Featured Articles

IHS teardown reveals Galaxy S5 BOM

IHS teardown reveals Galaxy S5 BOM

Research firm IHS got hold of Samsung’s new flagship smartphone and took it apart to the last bolt to figure out…

More...
Galaxy S5, HTC One M8 available selling well

Galaxy S5, HTC One M8 available selling well

Samsung’s Galaxy S5 has finally gone on sale and it can be yours for €699, which is quite a lot of…

More...
Intel lists Haswell refresh parts

Intel lists Haswell refresh parts

Intel has added a load of Haswell refresh parts to its official price list and there really aren’t any surprises to…

More...
Respawn confirms Titanfall DLC for May

Respawn confirms Titanfall DLC for May

During his appearance at PAX East panel and confirmed on Twitter, Titanfall developer Respawn confirmed that the first DLC pack for…

More...
KFA2 GTX 780 Ti Hall Of Fame reviewed

KFA2 GTX 780 Ti Hall Of Fame reviewed

KFA2 gained a lot of overclocking experience with the GTX 780 Hall of Fame (HOF), which we had a chance to…

More...
Frontpage Slideshow | Copyright © 2006-2010 orks, a business unit of Nuevvo Webware Ltd.
Friday, 19 October 2012 10:12

Apple spying on users again

Written by Nick Farrell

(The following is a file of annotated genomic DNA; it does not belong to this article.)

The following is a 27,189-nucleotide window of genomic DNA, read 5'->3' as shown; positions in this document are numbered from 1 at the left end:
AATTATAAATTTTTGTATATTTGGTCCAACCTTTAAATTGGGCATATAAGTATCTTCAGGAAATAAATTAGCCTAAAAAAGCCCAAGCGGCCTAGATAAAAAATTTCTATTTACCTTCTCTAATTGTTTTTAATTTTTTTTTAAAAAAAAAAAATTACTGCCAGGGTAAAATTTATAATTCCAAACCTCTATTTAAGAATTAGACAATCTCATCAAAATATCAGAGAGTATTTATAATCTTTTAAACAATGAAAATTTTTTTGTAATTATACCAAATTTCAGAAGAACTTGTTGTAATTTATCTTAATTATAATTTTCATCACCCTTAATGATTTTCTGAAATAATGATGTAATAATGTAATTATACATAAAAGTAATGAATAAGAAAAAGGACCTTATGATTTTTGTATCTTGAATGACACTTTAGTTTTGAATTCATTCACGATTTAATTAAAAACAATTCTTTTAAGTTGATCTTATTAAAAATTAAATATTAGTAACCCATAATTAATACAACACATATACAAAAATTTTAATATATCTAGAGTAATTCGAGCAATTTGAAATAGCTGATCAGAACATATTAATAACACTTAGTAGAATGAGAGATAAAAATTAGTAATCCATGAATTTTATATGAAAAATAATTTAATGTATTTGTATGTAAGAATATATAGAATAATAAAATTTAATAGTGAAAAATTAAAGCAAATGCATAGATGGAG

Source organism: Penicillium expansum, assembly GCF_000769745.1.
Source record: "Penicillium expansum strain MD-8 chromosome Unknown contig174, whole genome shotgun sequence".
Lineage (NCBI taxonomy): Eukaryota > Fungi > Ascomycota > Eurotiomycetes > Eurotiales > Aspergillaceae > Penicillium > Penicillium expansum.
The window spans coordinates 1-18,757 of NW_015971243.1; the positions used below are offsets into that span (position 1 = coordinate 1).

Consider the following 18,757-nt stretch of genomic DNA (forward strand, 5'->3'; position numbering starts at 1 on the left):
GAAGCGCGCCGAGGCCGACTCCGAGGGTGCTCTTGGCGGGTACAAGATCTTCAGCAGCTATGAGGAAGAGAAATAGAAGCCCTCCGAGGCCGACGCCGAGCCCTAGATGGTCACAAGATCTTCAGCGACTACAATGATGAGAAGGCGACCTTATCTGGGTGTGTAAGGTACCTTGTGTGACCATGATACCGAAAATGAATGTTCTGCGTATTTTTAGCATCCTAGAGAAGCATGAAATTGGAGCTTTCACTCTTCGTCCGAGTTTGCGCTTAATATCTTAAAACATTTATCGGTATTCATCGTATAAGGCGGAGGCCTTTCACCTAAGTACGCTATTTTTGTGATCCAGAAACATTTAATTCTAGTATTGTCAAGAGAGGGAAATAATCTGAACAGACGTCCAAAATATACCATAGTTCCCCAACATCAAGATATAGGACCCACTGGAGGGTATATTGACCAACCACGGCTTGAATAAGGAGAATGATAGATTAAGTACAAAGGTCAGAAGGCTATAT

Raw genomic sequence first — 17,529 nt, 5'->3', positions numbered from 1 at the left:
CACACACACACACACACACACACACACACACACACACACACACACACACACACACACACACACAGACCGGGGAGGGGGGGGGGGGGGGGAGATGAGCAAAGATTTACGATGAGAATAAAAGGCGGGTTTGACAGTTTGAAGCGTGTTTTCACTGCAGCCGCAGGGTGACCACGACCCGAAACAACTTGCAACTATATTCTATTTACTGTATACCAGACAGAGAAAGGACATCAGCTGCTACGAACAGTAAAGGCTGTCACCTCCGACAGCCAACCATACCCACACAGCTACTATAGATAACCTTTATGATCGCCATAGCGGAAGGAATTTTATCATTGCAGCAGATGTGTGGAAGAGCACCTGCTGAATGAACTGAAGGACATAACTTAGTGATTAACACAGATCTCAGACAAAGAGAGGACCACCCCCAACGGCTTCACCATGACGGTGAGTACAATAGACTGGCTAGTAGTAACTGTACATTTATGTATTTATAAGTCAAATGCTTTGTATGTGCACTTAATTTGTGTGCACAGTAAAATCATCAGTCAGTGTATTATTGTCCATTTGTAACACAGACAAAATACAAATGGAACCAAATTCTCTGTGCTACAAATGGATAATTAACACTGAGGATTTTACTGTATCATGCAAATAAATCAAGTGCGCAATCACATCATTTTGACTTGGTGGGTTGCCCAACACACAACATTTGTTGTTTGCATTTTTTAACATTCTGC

apple

Hopes no one will notice

Jobs' Mob, which was in all sorts of hot water when it was caught tracking its users, is up to its old tricks again.

Apple was slammed by privacy experts protested the use of a universal device identifier, or UDID, to track the online preferences of iPhone and iPad users. This made it a perfect target for hackers who broke into digital media firm Bluetoad and made off with close to a million device IDs.

It looks like Apple remains addicted to tracking its users. According to Naked Security iOS 6 has a new tracking system called IDFA, or identifier for advertisers. Like the UDID, the IDFA uniquely identifies your Apple device and any websites that you browse with your iPhone or iPad device can request the IDFA.

While UDID could be tracked to users the IDFA can't be traced back to individuals, it merely links a pattern of online behaviour with a specific device. In other words, it knows all about you, just not your name.

Fortunately it can be disabled from within iOS, though Apple leaves it enabled, by default and hopes no one will notice. The IDFA acts like a persistent cookie on the phone: allowing advertisers to track user surfing behaviour on their phone and record interactions up to and including purchases or downloads.

Michael Oiknine, the CEO of mobile application analytics firm Apsalar said that IDFA offered many advantages over the discredited UDID. For a start the IDFA is reset when the device, itself, is reset. That will prevent user data from being corrupted when they sell or transfer their phone to a new owner, Oiknine said.

What is a little alarming is that  IDFA stands a good chance of being adopted universally, clearing up confusion created by competing standards like OpenUDID and ODIN.


Nick Farrell

E-mail: This e-mail address is being protected from spambots. You need JavaScript enabled to view it
blog comments powered by Disqus

To be able to post comments please log-in with Disqus

 

Facebook activity

Latest Commented Articles

Recent Comments